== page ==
HARTFORD, Conn. (AP) — Connecticut lawmakers took time on Wednesday to honor the victims of the deadly shooting at Sandy Hook Elementary School in Newtown as they returned to the Capitol to address the state’s current budget deficit.
During a somber, hour-long memorial before the special session, legislative leaders, several lawmakers representing Newtown, and Gov. Dannel P. Malloy each made short remarks about the tragedy which took the lives of 20 first graders and six staff on Friday, leaving a deep imprint of grief upon the state, country and the world.
‘‘We are at a loss for words. For those who are there, I know the pain is unbearable and I feel, in fact, unable to help,’’ said Rep. DebraLee Hovey, R-Monroe, whose district includes Newtown. She then made a plea on behalf of her constituents, asking the news media to leave Newtown residents alone as they grieve.
Senate Minority Leader John McKinney, R-Fairfield, whose district also includes Newtown, told the story of how a friend who is a fourth grade teacher at Sandy Hook was among a group of educators who survived by escaping through a window that was opened by another teacher who had interrupted their meeting to warn them about the gunman.
McKinney said his life may never be the same again because of the shooting and vowed to use his voice in the General Assembly to make sure the victims will not be forgotten.
‘‘It is my hope that we can all come together, beyond politics and work together to do our part in Connecticut to make sure that something like this can never happen again,’’ he said. ‘‘We need to lead by example together, beyond politics, be an example to our state, be an example to our country and be an example to our world that we can be a better people.’’
House and Senate members greeted one another with hugs before sitting in stoic silence during the ceremony. Many wore green and white ribbons representing Sandy Hook’s school colors. Some wiped away tears. Outside the Hall of the House, 26 white votive candles and a vase holding white roses rested on a table.
Monsignor Robert Weiss from Saint Rose of Lima Roman Catholic Church in Newtown read the names of the 26 victims as their names and ages flashed on the House vote tally board.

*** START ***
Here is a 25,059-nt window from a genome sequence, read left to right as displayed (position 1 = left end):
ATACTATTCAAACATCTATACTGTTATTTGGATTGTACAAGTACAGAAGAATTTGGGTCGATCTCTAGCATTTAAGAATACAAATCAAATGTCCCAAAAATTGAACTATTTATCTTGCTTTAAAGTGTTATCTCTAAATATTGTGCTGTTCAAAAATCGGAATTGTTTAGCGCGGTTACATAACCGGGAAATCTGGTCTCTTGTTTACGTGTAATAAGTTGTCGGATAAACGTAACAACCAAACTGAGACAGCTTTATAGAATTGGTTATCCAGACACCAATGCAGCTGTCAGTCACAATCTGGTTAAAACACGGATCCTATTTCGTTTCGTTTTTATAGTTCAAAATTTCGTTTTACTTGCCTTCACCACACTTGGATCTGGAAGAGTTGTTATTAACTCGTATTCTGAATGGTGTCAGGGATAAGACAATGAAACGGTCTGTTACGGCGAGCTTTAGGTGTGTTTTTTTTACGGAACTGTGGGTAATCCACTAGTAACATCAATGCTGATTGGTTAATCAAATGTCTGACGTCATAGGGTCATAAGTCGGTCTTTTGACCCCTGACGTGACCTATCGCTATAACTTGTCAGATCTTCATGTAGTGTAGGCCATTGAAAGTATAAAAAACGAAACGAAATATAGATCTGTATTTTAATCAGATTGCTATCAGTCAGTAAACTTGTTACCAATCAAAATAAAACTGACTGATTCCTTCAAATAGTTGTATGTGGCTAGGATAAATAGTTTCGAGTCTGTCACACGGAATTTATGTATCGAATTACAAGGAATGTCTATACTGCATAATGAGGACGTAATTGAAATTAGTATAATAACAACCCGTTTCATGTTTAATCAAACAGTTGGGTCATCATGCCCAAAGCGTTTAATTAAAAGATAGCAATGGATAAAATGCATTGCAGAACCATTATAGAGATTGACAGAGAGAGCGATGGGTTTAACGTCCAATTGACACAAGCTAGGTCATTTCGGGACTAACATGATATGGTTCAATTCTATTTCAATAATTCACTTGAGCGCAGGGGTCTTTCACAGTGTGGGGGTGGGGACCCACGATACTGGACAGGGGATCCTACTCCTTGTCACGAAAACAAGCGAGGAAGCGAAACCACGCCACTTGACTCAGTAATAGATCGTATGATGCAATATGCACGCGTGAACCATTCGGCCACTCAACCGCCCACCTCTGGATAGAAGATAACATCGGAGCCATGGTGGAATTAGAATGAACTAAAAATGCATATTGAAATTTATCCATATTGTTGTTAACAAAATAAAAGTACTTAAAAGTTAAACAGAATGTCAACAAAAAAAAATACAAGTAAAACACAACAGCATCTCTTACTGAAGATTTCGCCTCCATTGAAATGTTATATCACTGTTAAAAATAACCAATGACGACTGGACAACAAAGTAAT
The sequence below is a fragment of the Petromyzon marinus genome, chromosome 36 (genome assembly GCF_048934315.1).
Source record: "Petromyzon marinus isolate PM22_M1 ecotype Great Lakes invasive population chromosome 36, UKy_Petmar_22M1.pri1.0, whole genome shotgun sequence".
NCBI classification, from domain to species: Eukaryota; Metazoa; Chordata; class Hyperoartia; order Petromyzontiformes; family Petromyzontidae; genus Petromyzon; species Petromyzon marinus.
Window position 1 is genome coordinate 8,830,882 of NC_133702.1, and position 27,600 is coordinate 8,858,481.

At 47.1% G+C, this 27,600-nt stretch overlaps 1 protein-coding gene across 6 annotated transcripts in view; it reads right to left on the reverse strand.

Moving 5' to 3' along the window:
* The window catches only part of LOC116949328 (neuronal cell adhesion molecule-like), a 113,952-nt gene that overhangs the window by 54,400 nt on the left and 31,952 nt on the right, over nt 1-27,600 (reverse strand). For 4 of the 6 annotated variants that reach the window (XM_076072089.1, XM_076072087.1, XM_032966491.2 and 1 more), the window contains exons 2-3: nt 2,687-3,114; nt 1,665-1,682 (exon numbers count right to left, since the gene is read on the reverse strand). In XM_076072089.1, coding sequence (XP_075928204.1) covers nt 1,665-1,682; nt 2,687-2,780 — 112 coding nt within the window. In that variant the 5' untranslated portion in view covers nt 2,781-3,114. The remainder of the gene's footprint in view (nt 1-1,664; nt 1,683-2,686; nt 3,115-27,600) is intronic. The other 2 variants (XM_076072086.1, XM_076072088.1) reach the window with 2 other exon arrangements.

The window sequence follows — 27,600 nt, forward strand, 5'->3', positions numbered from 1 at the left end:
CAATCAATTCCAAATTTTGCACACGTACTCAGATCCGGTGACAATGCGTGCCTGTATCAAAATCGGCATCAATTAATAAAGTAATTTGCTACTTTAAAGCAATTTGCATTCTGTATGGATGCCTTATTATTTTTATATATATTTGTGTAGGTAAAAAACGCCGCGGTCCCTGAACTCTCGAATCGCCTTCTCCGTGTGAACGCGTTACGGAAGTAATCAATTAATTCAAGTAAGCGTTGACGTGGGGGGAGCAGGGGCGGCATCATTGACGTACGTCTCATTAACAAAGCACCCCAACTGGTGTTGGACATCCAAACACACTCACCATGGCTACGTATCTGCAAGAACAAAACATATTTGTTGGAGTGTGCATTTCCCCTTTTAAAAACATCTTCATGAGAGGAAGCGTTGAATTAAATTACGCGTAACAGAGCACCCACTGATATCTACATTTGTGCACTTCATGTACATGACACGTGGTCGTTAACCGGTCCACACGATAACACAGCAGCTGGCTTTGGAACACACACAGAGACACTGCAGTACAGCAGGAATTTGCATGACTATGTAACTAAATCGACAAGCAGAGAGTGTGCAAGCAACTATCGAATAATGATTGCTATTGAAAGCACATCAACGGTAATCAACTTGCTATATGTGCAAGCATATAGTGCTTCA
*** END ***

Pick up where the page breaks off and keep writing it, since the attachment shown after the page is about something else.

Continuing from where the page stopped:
House Minority Leader Lawrence Cafero, R-Norwalk, remarked how the tragedy appeared to have smoothed the way for a tentative agreement early Saturday morning on a plan to cover the $365 million deficit in the current $20 billion state budget. He said talks were not going very well before legislators learned about the mass shooting on Friday.
By 12:30 a.m. on Saturday, he said a framework for a deal had been reached.
‘‘We shook hands and even embraced,’’ said Cafero, adding how ‘‘it was the spirit of Sandy Hook that was in that room.’’
House Majority Leader Brendan Sharkey, D-Hamden, said ‘‘there was a sense of trust that was developed.’’
Malloy has already ordered $170 million in spending cuts, using his executive branch authority, to help address the $365 million deficit. Those reductions, however, netted out to $108.5 million after lost reimbursements are taken into account. Lawmakers overwhelmingly approved a plan Wednesday night that covered the difference. It passed the House 140-3 and the Senate 31-3.
Malloy thanked lawmakers for working together in a bipartisan fashion.
‘‘The events of the last few days have made the differences we have in Hartford seem very small by comparison,’’ said the Democratic governor. ‘‘It is my hope that we can keep this collaborative spirit going in the weeks and months ahead.’’
The deficit-cutting bill includes reductions throughout state government, including cuts to hospitals to help pay for uninsured patients, a reduction in Medicaid reimbursements for long-term care facility residents receiving only hospice care, and a reduction in state reimbursements to pharmacies that participate in assistance programs such as Medicaid.
The bill also ends the longtime practice of providing longevity pay, a reward based on the length of time on the job, to nonunionized state employees beginning July 1. The bill, however, increases most affected employees’ pay by the amount of their annual payment. Certain employees, such as judges and state’s attorneys, whose salaries and longevity schedules are set in state law, are not affected.
The bill also allows the State Board of Education to shorten the school year for the town of Newtown, should its school board request it.